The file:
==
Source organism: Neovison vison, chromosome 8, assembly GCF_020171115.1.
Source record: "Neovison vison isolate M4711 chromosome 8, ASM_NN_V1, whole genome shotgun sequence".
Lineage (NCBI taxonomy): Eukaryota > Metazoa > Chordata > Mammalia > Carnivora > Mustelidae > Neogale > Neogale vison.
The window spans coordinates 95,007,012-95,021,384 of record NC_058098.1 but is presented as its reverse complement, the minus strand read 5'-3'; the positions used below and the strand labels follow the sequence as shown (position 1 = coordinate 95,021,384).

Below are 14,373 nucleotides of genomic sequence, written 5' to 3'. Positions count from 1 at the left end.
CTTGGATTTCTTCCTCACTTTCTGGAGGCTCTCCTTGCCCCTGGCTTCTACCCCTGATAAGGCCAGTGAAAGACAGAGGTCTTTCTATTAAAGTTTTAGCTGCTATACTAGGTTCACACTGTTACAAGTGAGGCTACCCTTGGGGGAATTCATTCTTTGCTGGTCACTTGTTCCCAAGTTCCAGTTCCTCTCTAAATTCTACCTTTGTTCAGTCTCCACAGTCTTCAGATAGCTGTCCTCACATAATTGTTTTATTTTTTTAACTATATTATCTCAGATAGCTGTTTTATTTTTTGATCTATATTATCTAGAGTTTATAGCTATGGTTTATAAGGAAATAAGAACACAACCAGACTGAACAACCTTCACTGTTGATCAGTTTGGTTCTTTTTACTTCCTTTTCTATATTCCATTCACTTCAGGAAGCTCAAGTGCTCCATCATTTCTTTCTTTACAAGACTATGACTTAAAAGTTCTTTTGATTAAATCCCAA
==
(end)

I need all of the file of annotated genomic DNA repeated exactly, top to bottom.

Source organism: Neovison vison, chromosome 8, assembly GCF_020171115.1.
Source record: "Neovison vison isolate M4711 chromosome 8, ASM_NN_V1, whole genome shotgun sequence".
Lineage (NCBI taxonomy): Eukaryota > Metazoa > Chordata > Mammalia > Carnivora > Mustelidae > Neogale > Neogale vison.
The window spans coordinates 95,007,012-95,021,384 of record NC_058098.1 but is presented as its reverse complement, the minus strand read 5'-3'; the positions used below and the strand labels follow the sequence as shown (position 1 = coordinate 95,021,384).

Below are 14,373 nucleotides of genomic sequence, written 5' to 3'. Positions count from 1 at the left end.
CTTGGATTTCTTCCTCACTTTCTGGAGGCTCTCCTTGCCCCTGGCTTCTACCCCTGATAAGGCCAGTGAAAGACAGAGGTCTTTCTATTAAAGTTTTAGCTGCTATACTAGGTTCACACTGTTACAAGTGAGGCTACCCTTGGGGGAATTCATTCTTTGCTGGTCACTTGTTCCCAAGTTCCAGTTCCTCTCTAAATTCTACCTTTGTTCAGTCTCCACAGTCTTCAGATAGCTGTCCTCACATAATTGTTTTATTTTTTTAACTATATTATCTCAGATAGCTGTTTTATTTTTTGATCTATATTATCTAGAGTTTATAGCTATGGTTTATAAGGAAATAAGAACACAACCAGACTGAACAACCTTCACTGTTGATCAGTTTGGTTCTTTTTACTTCCTTTTCTATATTCCATTCACTTCAGGAAGCTCAAGTGCTCCATCATTTCTTTCTTTACAAGACTATGACTTAAAAGTTCTTTTGATTAAATCCCAA